"How many kids do you guys want to have?" they said from across the dinner table. My wife and I looked at each other. "I could see us having 2, maybe 3...possibly more," I said, smiling at my wife. "One of us wants more, one of us wants less, so we might just meet in the middle." "Oh! You want a big family!" they said in response. "Well," I said, "I was an only child, so having several kids has always appealed to me. I always wanted a little sister when I was growing up. How many kids do you want?"
The above is not a specific conversation with specific people - but it is one that my wife and I have had over and over in one form or another when getting to know friends or sitting around the dinner table with new acquaintances. After, "What do you do for a living?" and "Where do you live?" and "How did you guys meet?" and "Do you guys have kids?", it seems to be the next most common question. Now that my wife is pregnant with our fourth, the question often becomes, "Wow, four! Are you done after this one?"
It's funny the kind of answers people give to that question. Answers like, "Oh yes - this is definitely the last one." Or, said in jest, "Actually, we're not sure how it happens!" (guilty of that one, I’m sorry to admit) after which everybody uncomfortably laughs at the obvious feigned ignorance of the birds and the bees. I recently heard the story of a mother who was pregnant with her fourth say she wanted to name her latest child in the womb "Miny", because, she said, after this one, "They're ain't gonna be no Mo!" (eeny, meeny, miny...)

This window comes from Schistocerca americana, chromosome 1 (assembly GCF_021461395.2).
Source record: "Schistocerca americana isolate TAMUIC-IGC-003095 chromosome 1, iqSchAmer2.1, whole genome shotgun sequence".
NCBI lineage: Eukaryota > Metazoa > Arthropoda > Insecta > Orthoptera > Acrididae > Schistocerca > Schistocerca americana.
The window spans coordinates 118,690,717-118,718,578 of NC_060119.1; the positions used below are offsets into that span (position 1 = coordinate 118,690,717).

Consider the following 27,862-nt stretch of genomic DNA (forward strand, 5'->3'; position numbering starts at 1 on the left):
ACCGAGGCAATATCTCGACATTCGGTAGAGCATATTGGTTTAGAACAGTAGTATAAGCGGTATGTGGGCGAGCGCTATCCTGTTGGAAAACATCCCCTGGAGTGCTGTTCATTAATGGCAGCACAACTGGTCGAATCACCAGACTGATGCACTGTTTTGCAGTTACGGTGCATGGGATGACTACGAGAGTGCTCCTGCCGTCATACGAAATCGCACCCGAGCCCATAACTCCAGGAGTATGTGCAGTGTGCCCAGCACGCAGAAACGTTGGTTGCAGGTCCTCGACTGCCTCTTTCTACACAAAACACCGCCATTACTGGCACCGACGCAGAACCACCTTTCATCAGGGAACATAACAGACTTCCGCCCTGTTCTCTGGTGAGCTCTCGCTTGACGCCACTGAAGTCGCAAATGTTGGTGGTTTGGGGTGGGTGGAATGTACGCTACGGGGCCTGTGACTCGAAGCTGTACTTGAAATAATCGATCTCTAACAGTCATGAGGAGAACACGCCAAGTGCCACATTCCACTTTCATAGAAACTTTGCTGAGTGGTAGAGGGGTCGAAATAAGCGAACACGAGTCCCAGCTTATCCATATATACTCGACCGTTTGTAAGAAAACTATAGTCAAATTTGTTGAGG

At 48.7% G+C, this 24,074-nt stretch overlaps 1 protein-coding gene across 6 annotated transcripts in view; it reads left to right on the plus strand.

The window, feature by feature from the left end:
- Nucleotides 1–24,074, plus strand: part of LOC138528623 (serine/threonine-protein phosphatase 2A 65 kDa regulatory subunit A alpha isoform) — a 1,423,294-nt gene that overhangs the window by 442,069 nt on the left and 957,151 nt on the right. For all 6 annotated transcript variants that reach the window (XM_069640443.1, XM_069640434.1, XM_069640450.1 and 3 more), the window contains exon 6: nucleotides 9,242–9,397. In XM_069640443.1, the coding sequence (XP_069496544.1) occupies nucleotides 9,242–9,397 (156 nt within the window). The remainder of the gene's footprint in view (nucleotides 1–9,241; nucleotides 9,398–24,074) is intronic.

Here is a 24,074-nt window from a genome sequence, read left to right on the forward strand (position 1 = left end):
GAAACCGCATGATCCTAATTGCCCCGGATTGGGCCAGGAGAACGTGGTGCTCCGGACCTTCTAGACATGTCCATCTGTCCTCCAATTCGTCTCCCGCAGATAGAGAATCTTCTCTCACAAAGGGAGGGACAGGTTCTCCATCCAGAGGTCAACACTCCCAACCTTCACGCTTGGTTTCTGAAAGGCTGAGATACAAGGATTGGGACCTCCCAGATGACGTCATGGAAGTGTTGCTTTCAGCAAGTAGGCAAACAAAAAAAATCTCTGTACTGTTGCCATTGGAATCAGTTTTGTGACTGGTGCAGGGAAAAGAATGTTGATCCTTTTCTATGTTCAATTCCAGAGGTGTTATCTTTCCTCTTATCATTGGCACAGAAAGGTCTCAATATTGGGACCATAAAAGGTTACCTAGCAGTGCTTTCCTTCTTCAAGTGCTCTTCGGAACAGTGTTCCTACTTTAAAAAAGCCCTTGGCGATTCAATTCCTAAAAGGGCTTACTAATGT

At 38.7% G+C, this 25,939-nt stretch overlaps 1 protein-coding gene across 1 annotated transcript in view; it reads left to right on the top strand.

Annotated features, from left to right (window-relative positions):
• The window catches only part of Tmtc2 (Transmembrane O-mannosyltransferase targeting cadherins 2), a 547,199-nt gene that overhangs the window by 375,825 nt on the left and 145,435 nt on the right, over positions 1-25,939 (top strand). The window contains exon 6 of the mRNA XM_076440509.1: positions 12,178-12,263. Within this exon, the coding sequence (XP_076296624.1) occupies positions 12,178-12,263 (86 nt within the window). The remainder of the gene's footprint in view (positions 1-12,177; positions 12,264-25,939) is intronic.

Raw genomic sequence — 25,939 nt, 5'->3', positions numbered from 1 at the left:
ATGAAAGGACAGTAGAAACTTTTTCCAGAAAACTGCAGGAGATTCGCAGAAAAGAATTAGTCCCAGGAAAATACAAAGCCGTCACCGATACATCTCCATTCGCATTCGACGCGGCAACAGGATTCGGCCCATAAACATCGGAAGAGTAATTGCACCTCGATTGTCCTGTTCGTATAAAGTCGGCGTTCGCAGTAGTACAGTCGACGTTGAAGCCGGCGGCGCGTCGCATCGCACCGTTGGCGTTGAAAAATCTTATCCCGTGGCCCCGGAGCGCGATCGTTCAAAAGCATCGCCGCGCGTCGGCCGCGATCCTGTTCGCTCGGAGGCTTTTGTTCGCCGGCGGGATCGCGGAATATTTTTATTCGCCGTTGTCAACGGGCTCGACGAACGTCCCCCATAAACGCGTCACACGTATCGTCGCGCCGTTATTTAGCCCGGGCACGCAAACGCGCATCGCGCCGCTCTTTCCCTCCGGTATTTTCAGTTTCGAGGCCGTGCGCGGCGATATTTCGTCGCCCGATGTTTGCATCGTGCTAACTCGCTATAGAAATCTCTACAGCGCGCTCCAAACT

With medical advancements in both the approach to infertility and the approach to contraception, it's amazing how we as a culture and we as couples strive to control the flow of children, either doing everything we can to have them or doing everything we can not to have them. But what is God's perspective on family size and children? Does He desire us to have more or less, or does He just leave that up to us and doesn't care either way? And how might having children be connected to happiness and prosperity in God's economy?
Psalm 127 was written by Solomon, the richest and wisest man that has ever lived: